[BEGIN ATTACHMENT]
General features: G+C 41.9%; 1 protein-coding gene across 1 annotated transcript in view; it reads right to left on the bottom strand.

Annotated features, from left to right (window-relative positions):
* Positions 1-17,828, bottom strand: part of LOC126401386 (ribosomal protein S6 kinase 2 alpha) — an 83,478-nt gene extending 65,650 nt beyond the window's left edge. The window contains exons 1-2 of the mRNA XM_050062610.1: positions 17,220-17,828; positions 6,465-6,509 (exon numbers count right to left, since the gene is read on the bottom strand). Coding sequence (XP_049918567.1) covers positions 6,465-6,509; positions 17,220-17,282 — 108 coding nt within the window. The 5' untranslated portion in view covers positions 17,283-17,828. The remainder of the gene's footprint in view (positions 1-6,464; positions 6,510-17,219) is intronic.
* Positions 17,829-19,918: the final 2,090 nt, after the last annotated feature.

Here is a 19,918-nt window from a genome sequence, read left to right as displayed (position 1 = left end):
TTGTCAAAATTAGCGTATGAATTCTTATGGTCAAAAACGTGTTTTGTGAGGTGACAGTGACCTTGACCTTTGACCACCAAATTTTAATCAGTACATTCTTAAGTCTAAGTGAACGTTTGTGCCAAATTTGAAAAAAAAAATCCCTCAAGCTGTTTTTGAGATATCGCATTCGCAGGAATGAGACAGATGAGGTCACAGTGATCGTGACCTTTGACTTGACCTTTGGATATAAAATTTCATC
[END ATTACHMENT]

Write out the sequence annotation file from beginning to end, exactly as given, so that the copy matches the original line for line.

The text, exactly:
General features: G+C 41.9%; 1 protein-coding gene across 1 annotated transcript in view; it reads right to left on the bottom strand.

Annotated features, from left to right (window-relative positions):
* Positions 1-17,828, bottom strand: part of LOC126401386 (ribosomal protein S6 kinase 2 alpha) — an 83,478-nt gene extending 65,650 nt beyond the window's left edge. The window contains exons 1-2 of the mRNA XM_050062610.1: positions 17,220-17,828; positions 6,465-6,509 (exon numbers count right to left, since the gene is read on the bottom strand). Coding sequence (XP_049918567.1) covers positions 6,465-6,509; positions 17,220-17,282 — 108 coding nt within the window. The 5' untranslated portion in view covers positions 17,283-17,828. The remainder of the gene's footprint in view (positions 1-6,464; positions 6,510-17,219) is intronic.
* Positions 17,829-19,918: the final 2,090 nt, after the last annotated feature.

Here is a 19,918-nt window from a genome sequence, read left to right as displayed (position 1 = left end):
TTGTCAAAATTAGCGTATGAATTCTTATGGTCAAAAACGTGTTTTGTGAGGTGACAGTGACCTTGACCTTTGACCACCAAATTTTAATCAGTACATTCTTAAGTCTAAGTGAACGTTTGTGCCAAATTTGAAAAAAAAAATCCCTCAAGCTGTTTTTGAGATATCGCATTCGCAGGAATGAGACAGATGAGGTCACAGTGATCGTGACCTTTGACTTGACCTTTGGATATAAAATTTCATC